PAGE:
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dishonorable prying into private correspondence. And that you, Mr. McWhirter, a magistrate, should lend yourself to such an outrageous procedure! I blush for my country if such things be permitted. This may be the mode in France; and that's Delaval's only excuse. He knows no better. But I'd have you remember, sir, we are on British soil where letters-de-cachet and the spy-system have not yet struck root. Mr. Harvey, I beg to inform you, that in my judgment there is no case whatever against you; and in addition, I would tender my apologies for the inconvenience to which you have been subjected."

As the fine old soldier thus concluded, a rapid telegraphing took place between the French and Scotchman.

"But, sir"-began McWhirter with an assumption of bravery he was far from feeling.

"But me no buts:" thundered the Colonel, quenching him in an instant. We have had enough of you."

"Colonel Ansdell," began the American, "the hospitality extended to me and to my sister by yourself and son”—

"Leave my son out of the question;" broke in the Colonel, irritably.

With a look of surprise, Harvey, amending his phrase, began again

"Your considerate hospitality, and the very handsome terms in which you have exonerated me from the disgraceful imputations cast upon me by designing persons, form an ample atonement for any passing indignities to which I may have been subjected. But in the interests of Justice, and with a special reference to the implications thrown out against my young friend here, permit me to pursue this matter a little further."

"My son again my son. Well! what of him?" and a frown gloomed on the father's brow at the word.

"Has it never struck you that the tin-box and lid, so largely built upon as circumstantial evidence against Barney, and as tending to implicate your son,-has it never struck you that they might have been purposely abstracted from the owner, and used to cover the traces of the real criminal?"

"Proceed. What mean you?" said Colonel Ansdell.

For answer, Harvey turned to Calvert and proceeded to interrogate him

“How and where have you seen the man identified as Barillot ?"

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Yesterday morning, for the first time," was the youth's reply. "He was prowling around Barney Bralligan's cabin, after no good either, else he would not have run so. Again I caught a glimpse of him in the shubbery tossing the tin box to Delaval there, as he was starting after Barney."

"Tossing the box to me?" echoed Delaval furiously. "Do you dare so to forswear yourself?"

"Silence!" said the Colonel. "Let the boy speak."

"I saw him through the window, and jumped out, and got on the mare and chased him. I know it was him, for I had a good look at his face when he turned to heave a rock down upon me. I could swear to it anywhere. That is the face of Delaval's witness, whom Barney frightened by calling Jack Barrel."

"Ay, lad! Jack Barrel,-Barillot! Murderer of women and children!" and as before, the Colonel seemed lost in thought again, and utterly oblivious of the further explications entered into by Harvey. At last the thought that was engrossing him burst forth in the abrupt enquiry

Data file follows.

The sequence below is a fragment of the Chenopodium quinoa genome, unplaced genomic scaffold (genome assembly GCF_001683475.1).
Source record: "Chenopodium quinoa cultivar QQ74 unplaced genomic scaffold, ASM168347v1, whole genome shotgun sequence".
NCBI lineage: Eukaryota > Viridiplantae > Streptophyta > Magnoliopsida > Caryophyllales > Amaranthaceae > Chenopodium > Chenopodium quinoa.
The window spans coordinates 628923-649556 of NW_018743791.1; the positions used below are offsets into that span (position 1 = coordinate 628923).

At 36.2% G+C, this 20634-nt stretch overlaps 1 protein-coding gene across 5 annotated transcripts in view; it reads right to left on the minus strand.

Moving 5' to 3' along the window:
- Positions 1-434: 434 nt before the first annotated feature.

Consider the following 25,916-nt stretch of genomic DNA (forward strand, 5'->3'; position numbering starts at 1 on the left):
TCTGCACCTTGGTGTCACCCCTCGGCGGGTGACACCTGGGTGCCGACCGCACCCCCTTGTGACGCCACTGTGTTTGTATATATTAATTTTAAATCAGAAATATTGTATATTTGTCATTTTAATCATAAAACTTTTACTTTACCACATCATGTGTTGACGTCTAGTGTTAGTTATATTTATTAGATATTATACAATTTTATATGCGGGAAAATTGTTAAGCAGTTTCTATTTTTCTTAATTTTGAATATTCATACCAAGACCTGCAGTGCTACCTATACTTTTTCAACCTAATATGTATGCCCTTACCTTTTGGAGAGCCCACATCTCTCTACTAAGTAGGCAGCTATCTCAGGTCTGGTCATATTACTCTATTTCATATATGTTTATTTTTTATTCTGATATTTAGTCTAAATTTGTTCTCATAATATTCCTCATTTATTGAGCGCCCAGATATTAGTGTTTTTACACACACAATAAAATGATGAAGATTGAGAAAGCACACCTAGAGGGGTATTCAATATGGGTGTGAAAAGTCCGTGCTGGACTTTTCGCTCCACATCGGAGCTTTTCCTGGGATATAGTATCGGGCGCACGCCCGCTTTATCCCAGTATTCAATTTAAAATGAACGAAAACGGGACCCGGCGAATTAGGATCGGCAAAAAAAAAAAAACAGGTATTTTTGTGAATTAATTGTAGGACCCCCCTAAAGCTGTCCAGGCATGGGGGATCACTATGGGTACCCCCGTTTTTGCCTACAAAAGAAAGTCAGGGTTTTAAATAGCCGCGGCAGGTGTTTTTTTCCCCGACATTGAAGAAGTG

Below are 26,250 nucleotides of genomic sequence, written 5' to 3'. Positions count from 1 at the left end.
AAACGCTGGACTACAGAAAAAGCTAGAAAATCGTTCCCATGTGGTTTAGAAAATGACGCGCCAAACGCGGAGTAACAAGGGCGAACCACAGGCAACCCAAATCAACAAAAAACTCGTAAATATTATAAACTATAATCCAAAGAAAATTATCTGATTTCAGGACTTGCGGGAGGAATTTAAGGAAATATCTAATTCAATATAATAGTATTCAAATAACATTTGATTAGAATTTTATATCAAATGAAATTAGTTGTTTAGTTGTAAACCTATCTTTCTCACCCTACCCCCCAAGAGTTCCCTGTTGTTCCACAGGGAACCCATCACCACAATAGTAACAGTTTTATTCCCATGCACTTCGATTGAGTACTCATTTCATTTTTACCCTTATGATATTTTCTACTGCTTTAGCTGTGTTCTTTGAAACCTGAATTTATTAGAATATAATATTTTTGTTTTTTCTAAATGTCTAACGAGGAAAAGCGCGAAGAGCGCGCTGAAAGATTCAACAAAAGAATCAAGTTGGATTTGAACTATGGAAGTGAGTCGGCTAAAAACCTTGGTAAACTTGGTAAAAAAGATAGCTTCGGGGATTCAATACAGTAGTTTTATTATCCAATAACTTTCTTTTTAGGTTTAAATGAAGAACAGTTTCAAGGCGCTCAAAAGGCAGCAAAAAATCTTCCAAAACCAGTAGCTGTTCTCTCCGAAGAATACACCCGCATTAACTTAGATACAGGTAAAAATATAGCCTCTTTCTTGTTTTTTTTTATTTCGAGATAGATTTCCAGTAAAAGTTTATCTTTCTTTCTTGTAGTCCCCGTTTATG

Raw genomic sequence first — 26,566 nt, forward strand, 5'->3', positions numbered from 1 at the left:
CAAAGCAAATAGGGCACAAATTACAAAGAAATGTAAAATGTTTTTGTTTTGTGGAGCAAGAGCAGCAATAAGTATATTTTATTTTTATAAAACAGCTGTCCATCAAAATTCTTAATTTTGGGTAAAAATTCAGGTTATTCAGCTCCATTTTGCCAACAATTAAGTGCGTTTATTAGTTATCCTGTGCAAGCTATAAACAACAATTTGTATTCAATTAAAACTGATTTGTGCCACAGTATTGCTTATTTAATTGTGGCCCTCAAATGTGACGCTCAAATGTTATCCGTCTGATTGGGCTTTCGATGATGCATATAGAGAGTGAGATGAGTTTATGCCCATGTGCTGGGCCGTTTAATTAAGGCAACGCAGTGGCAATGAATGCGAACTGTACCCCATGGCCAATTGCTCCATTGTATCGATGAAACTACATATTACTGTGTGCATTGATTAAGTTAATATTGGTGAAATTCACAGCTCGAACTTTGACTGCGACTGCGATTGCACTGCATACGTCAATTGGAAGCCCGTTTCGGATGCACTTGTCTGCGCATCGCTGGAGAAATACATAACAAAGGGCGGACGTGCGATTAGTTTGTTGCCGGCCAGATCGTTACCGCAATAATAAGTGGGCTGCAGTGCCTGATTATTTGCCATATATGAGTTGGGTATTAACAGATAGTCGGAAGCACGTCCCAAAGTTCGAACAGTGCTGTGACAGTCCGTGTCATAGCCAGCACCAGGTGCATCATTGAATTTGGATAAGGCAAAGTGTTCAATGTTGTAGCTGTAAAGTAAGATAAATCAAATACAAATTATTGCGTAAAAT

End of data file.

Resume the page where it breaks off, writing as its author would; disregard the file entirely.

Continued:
"Barillot! Who said he was the murderer of women and children? You, Bralligan! Tell what you know of the scoundrel."

"No good, yer Haner!" was the Irishman's rejoinder: "But it's Misther Harvey that will put ye up to some of his doings."

"Well!" said the veteran, and he fixed his frenzied eye on the American.

The story of the finding of Madeline was then gone over, as it has already been detailed, up to the point where the corpse of the frozen woman was indentified as that of Lisette, the miserable daughter of Barillot.

"And is this why you call him the murderer of women and children? He but cast out the vile woman, and the pledge of her infamy together. I honor him for it! I would do the same myself." And in his excitement the Colonel struck his wounded hand upon the table.

"And, sir," continued he, turning fiercely upon Harvey, "Is it you would introduce this child of shame to an honorable house, and lure on yonder miserable boy to link his fate and a stainless name with disgrace?"

Taken aback at this rude assault, and Madeline's sudden cry of wounded feeling, her brother flushed red for an instant, and then was earnestly proceeding—

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"Hear me out, sir.

There is more behind—”

When Marie's shriek "Oh! He's dying!" and the swift rush she made to his side, drew all eyes to his condition.

His inconsiderate action had started the wound afresh, and after struggling an instant in the girl's hands, he fell back in a dead faint.

Calvert would have dashed forward to his father's assistance, but was whirled off by Delaval with the savage remark

"This is your work, parricide! Do you want to finish him outright ?"

As the youth, disdaining reply, was still struggling madly forward, they bore the nearly lifeless form from the hall, guarded by Marie.

Delaval cast a look of triumph around, and gave the cue to McWhirter again to proceed.

The canny Scot rose with considerable assurance, now the coast was clear, and hemming and hawing thus delivered himself—